In a sudden blow to the US' oil supply, half the production on Alaska's North Slope was being shut down after BP Exploration Alaska Inc discovered severe corrosion in a Prudhoe Bay oil transit line.
BP officials said on Sunday they did not know how long the Prudhoe Bay field would be off line.
"I don't even know how long it's going to take to shut it down," said Tom Williams, BP's senior tax and royalty counsel.
The incident drove up oil prices.
Once the field is shut down, in a process expected to take days, BP said oil production will be reduced by 400,000 barrels a day. That is close to 8 percent of US oil production as of May or about 2.6 percent of US supply including imports, according to data from the US Energy Information Administration.
The shutdown comes at an already worrisome time for the oil industry, with supply concerns stemming both from the hurricane season and instability in the Middle East.
"We regret that it is necessary to take this action and we apologize to the nation and the State of Alaska for the adverse impacts it will cause," BP America chairman and president Bob Malone said in a statement.
A 400,000-barrel per day cut in output would have a major impact on oil prices, said Tetsu Emori, chief commodities strategist at Mitsui Bussan Futures in Tokyo.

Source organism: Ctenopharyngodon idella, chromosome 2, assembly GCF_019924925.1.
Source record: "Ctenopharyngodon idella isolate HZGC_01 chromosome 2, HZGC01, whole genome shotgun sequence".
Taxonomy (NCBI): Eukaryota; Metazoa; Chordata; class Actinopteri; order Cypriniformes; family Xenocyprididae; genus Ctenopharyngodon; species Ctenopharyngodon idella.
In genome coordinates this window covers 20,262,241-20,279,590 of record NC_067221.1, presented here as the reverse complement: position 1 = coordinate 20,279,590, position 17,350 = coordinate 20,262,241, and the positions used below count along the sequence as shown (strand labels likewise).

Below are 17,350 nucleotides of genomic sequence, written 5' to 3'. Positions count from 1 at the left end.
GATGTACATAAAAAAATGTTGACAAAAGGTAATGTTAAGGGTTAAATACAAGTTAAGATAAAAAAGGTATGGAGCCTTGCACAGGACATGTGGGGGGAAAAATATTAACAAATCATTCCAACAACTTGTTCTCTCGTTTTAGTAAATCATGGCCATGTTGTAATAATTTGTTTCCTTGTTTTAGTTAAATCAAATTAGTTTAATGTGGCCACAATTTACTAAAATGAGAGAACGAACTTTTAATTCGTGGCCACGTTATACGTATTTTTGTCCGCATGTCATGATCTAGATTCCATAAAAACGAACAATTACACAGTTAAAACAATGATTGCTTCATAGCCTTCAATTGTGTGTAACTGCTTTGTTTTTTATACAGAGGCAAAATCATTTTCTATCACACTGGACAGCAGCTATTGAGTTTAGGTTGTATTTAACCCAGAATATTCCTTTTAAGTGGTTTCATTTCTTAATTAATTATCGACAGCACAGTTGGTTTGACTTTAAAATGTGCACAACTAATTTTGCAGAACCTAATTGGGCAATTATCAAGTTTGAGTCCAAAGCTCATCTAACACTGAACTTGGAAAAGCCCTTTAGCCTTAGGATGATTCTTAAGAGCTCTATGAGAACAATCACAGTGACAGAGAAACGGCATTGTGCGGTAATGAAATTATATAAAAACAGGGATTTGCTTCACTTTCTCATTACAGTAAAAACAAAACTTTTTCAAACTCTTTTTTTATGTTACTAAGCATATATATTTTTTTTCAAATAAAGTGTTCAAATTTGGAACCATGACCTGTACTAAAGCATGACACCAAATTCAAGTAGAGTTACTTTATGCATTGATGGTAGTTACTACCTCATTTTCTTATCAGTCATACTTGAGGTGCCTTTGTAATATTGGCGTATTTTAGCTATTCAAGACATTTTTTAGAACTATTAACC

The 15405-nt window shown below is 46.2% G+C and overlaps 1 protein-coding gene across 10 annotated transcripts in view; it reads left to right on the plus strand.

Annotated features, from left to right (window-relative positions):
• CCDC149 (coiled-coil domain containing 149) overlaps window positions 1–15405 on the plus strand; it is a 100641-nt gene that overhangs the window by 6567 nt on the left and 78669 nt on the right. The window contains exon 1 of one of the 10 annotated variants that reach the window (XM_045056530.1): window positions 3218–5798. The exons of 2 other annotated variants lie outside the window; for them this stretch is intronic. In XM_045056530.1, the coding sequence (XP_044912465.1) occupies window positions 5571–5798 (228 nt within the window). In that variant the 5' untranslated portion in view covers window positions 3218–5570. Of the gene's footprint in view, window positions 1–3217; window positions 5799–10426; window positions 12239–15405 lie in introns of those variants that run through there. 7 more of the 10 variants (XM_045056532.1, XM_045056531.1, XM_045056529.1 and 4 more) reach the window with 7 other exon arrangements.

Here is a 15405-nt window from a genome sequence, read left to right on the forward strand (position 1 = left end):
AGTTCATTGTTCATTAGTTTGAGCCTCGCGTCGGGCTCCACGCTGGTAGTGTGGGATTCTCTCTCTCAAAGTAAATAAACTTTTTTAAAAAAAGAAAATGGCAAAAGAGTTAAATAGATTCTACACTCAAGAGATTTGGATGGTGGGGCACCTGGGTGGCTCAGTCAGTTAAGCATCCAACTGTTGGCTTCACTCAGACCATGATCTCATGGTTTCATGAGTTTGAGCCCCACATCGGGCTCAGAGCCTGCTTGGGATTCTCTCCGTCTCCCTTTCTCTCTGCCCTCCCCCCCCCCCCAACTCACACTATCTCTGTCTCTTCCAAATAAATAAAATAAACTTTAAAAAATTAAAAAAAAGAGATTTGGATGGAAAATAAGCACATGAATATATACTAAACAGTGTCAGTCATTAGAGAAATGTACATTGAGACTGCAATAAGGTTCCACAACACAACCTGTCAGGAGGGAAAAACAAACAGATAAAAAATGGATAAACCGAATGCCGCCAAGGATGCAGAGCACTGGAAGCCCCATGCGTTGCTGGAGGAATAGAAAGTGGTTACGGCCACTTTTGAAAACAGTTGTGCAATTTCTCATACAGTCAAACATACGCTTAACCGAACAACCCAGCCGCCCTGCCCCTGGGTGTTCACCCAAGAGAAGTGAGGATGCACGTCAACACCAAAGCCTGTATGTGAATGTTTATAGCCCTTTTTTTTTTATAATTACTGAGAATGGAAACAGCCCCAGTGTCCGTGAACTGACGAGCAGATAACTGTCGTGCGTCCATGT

"Oil prices could increase by as much as US$10 per barrel given the current environment," Emori said. "But we can't really say for sure how big an effect this is going to have until we have more exact figures about how much production is going to be reduced."
Malone said the field will not resume operating until the company and government regulators are satisfied it can run safely without threatening the environment.
Officials at BP, a unit of the London-based company BP PLC, learned on Friday that data from an internal sensing device found 16 anomalies in 12 locations in an oil transit line on the eastern side of the field. Follow-up inspections found "corrosion-related wall thinning appeared to exceed BP criteria for continued operation," the company said in a release.
Steve Marshall, president of BP Exploration Alaska, said at an Anchorage news conference on Sunday night that the eastern side of Prudhoe Bay would be shut down first, an operation anticipated to take 24 to 36 hours. The company will then move to shut down the west side, a move that could close more than 1,000 Prudhoe Bay wells.